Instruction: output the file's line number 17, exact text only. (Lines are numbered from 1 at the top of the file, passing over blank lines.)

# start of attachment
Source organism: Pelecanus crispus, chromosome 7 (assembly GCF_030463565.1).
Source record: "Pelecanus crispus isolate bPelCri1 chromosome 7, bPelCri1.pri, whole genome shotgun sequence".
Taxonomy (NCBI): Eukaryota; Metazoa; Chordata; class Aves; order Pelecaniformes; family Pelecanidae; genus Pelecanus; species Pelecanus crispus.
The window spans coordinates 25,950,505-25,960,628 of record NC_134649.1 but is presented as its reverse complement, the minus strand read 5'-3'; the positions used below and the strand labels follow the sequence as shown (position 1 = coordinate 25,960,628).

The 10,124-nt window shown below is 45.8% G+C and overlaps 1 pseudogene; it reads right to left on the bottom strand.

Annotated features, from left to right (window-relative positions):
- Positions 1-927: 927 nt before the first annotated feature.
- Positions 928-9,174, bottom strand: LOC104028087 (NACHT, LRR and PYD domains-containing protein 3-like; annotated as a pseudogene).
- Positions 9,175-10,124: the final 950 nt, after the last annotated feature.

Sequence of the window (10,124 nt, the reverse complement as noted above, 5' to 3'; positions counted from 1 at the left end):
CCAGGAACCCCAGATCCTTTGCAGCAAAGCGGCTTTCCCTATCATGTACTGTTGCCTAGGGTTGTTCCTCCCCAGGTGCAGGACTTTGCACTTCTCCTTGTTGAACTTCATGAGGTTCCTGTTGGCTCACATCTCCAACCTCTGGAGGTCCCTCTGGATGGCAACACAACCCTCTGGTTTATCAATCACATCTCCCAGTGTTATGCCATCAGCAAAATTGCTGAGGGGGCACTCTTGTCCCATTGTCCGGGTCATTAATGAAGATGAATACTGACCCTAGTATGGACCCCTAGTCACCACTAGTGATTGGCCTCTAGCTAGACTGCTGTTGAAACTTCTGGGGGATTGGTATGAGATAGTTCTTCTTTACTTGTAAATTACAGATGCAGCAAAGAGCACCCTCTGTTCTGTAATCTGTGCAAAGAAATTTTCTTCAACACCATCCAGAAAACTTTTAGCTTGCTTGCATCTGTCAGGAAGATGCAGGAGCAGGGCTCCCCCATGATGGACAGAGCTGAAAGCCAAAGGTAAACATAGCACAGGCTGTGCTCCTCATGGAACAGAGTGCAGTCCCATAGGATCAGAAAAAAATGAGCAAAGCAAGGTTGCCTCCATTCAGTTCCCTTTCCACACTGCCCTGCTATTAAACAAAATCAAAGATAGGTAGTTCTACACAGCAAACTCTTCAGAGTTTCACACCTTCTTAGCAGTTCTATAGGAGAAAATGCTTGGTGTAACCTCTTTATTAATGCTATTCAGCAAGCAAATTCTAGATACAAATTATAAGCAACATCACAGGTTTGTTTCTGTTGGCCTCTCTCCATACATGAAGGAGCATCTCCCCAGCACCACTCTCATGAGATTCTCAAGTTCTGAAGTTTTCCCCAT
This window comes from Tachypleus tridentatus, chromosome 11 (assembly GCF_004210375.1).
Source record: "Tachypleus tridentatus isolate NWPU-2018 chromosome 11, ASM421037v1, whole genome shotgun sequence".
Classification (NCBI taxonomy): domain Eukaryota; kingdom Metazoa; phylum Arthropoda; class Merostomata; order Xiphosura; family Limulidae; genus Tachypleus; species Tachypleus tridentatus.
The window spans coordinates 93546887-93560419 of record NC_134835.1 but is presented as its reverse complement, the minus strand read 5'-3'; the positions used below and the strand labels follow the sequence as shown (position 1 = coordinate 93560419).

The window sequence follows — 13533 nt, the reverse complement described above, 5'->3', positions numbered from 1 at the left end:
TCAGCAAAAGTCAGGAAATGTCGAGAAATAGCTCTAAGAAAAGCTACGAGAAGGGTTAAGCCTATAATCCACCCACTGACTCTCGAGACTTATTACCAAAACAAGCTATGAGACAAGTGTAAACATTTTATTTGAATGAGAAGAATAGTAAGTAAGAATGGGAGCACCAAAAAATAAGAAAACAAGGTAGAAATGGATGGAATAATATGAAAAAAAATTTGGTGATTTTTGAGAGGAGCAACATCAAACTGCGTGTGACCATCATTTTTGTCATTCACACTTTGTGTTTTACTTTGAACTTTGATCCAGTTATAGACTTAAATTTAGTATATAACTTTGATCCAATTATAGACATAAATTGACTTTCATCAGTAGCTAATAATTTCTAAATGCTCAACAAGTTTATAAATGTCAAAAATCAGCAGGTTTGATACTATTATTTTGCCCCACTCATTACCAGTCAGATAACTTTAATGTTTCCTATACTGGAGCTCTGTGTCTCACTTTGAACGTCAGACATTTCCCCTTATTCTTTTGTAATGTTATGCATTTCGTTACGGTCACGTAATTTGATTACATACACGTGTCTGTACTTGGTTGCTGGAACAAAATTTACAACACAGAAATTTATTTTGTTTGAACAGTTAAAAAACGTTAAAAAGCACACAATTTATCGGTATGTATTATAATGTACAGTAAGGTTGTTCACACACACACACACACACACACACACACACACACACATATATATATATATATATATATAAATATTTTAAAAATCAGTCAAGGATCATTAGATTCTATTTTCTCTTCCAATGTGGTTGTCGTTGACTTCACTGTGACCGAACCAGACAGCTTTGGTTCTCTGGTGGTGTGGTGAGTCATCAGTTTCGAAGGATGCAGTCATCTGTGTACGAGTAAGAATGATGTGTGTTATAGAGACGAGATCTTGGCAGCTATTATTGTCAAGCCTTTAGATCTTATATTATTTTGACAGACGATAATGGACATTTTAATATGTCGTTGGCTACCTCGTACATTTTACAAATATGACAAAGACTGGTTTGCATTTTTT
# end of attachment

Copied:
TCAGCAAAAGTCAGGAAATGTCGAGAAATAGCTCTAAGAAAAGCTACGAGAAGGGTTAAGCCTATAATCCACCCACTGACTCTCGAGACTTATTACCAAAACAAGCTATGAGACAAGTGTAAACATTTTATTTGAATGAGAAGAATAGTAAGTAAGAATGGGAGCACCAAAAAATAAGAAAACAAGGTAGAAATGGATGGAATAATATGAAAAAAAATTTGGTGATTTTTGAGAGGAGCAACATCAAACTGCGTGTGACCATCATTTTTGTCATTCACACTTTGTGTTTTACTTTGAACTTTGATCCAGTTATAGACTTAAATTTAGTATATAACTTTGATCCAATTATAGACATAAATTGACTTTCATCAGTAGCTAATAATTTCTAAATGCTCAACAAGTTTATAAATGTCAAAAATCAGCAGGTTTGATACTATTATTTTGCCCCACTCATTACCAGTCAGATAACTTTAATGTTTCCTATACTGGAGCTCTGTGTCTCACTTTGAACGTCAGACATTTCCCCTTATTCTTTTGTAATGTTATGCATTTCGTTACGGTCACGTAATTTGATTACATACACGTGTCTGTACTTGGTTGCTGGAACAAAATTTACAACACAGAAATTTATTTTGTTTGAACAGTTAAAAAACGTTAAAAAGCACACAATTTATCGGTATGTATTATAATGTACAGTAAGGTTGTTCACACACACACACACACACACACACACACACACACACATATATATATATATATATATATAAATATTTTAAAAATCAGTCAAGGATCATTAGATTCTATTTTCTCTTCCAATGTGGTTGTCGTTGACTTCACTGTGACCGAACCAGACAGCTTTGGTTCTCTGGTGGTGTGGTGAGTCATCAGTTTCGAAGGATGCAGTCATCTGTGTACGAGTAAGAATGATGTGTGTTATAGAGACGAGATCTTGGCAGCTATTATTGTCAAGCCTTTAGATCTTATATTATTTTGACAGACGATAATGGACATTTTAATATGTCGTTGGCTACCTCGTACATTTTACAAATATGACAAAGACTGGTTTGCATTTTTT